One of Nana Mouskouri’s biggest musical influences was French songstress Edith Piaf. By many fans and music critics alike, Edith Piaf is perceived as the “greatest singer” that France has ever known. Edith Piaf was born Edith Gassion, being named after a nurse from the first World War [Edith Cavell], who lost her life giving aid to the French soldiers in an effort to help them escape from German occupation. Piaf, which translates into “sparrow,” would receive her nickname approximately twenty years later by a nightclub manager, Louis Leplee.
Piaf’s mother was a cafe singer, meanwhile her father was an acrobat who performed in the streets of France. For a major part of her childhood, Piaf was raised by prostitutes, where in her early years ranging from three until seven, Piaf was blinded due to a condition called keratitis; however, with much faith and prayer to Saint Therese, she was able to be cured miraculously according to tradition. In her teen years, Piaf joined her father in his street performances, which marked her first public performance, where Piaf got noticed for her talent, especially for her rendition of France’s national anthem “La Marseillaise.”
At the age of seventeen, Piaf gave birth to her only child, Marcelle, a daughter, who passed away at the age of two from meningitis.
After being discovered by nightclub owner Louis Leplee in 1935, he was able to help Piaf overcome her stage fright and advised her to wear a black dress, which would later become her signature in all her performances. Thanks to Leplee’s efforts, Piaf landed a record contract, where her first two records were produced on the same year, and France took notice of Piaf’s exquisite voice.
Piaf helped discover yet another influential French singer, Yves Montand, and formed an intimate relationship with him. They broke up when Piaf realized that Montand was approaching the same level of success as hers.
In the 1940s and 1950s, Piaf became an international phenomenon, where she would tour Europe, as well as North and South America. At one point in her career, Piaf was the highest paid female vocalist in the world. Her greatest composition was writing and recording “La Vie En Rose,” a popular song which would be inducted into the Grammy Hall of Fame fifty three years later in 1998.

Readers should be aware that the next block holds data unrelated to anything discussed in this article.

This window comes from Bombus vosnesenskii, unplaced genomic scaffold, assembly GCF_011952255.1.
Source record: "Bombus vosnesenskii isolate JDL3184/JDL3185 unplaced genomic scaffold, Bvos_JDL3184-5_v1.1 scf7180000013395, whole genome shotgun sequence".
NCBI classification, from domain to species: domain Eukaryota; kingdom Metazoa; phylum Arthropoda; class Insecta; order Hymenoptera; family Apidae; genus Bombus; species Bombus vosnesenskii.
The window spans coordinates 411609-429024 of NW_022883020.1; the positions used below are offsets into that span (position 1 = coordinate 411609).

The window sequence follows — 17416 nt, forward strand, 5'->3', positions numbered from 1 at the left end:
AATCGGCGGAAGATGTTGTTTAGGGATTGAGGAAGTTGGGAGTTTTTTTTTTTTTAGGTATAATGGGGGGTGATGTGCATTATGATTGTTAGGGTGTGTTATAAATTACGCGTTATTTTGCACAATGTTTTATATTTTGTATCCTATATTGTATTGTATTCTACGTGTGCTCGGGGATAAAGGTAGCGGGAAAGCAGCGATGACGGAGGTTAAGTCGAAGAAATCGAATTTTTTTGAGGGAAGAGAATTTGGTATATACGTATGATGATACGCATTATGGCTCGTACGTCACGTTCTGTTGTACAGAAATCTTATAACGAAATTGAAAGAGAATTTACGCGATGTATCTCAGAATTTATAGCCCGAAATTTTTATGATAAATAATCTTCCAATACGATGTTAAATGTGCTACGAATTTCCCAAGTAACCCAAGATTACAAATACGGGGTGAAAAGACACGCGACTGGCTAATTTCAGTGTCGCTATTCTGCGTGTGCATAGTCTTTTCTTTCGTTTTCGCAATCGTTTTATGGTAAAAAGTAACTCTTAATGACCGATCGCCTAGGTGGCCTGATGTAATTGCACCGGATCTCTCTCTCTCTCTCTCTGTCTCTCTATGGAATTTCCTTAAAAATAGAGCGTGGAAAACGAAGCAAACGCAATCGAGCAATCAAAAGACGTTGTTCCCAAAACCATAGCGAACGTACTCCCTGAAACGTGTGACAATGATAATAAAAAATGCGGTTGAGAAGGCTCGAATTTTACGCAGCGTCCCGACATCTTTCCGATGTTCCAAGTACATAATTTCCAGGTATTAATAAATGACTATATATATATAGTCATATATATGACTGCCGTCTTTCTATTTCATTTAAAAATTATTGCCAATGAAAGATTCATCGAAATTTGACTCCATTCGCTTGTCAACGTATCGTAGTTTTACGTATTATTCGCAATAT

Her greatest love interest was Marcel Cerdan, a married middleweight boxing champion, whom she had an affair with. Cerdan died tragically in a plane crash in 1949, a loss which would leave Piaf devastated.
Piaf married singer Jacques Pills in 1952 and divorced four years later; acclaimed German singer and actress Marlene Dietrich, a close friend of Piaf’s, was the matron of honor at their wedding. In 1962, Piaf married for the final time a Greek actor and singer Theophanis “Theo” Lamboukas, who was twenty years her junior; Piaf would later rename him Theo Sarapo, a surname which translates into “I love you.”
In the late 1950s and early 1960s, Piaf would be a regular performer at the Paris Olympia Theater, a venue she would later save from bankruptcy in 1961, upon debuting her signature song, “Non, Je Ne Regrette Rien.” This tune sums up everything in Piaf’s life where despite all the multiple hardships and successes she’s endured, she has absolutely no regrets.
Although Edith Piaf passed away on October of 1963, at the age of 47, after losing the battle with liver cancer, her vocals will live on forever. The theme conveyed in all of Piaf’s recordings showcases the significance and ability to love. Her funeral procession was massive, where a plethora of her peers and fans gathered in the streets of Paris, to pay their tributes and respects to one of the greatest French musicians the world had ever known.
In contemporary media, Edith Piaf has been depicted in many films and theater productions. French actress Marion Cotillard was honored with the Best Actress Academy Award for her stellar performance as Piaf in the Olivier Dahan film, La Vie En Rose, which depicts Piaf’s life from her early years until her death; Cotillard transforms in this performance and plays Piaf in three stages of her life: her teen years, adult life and dying days. In theater, Naomi Emmerson portrayed Edith Piaf in “Piaf: Love Conquers All,” in an Off-Broadway run at the Soho Playhouse Theater in 2008, in a solo performance that was well-received by the New York audience and garnered rave reviews from theater critics.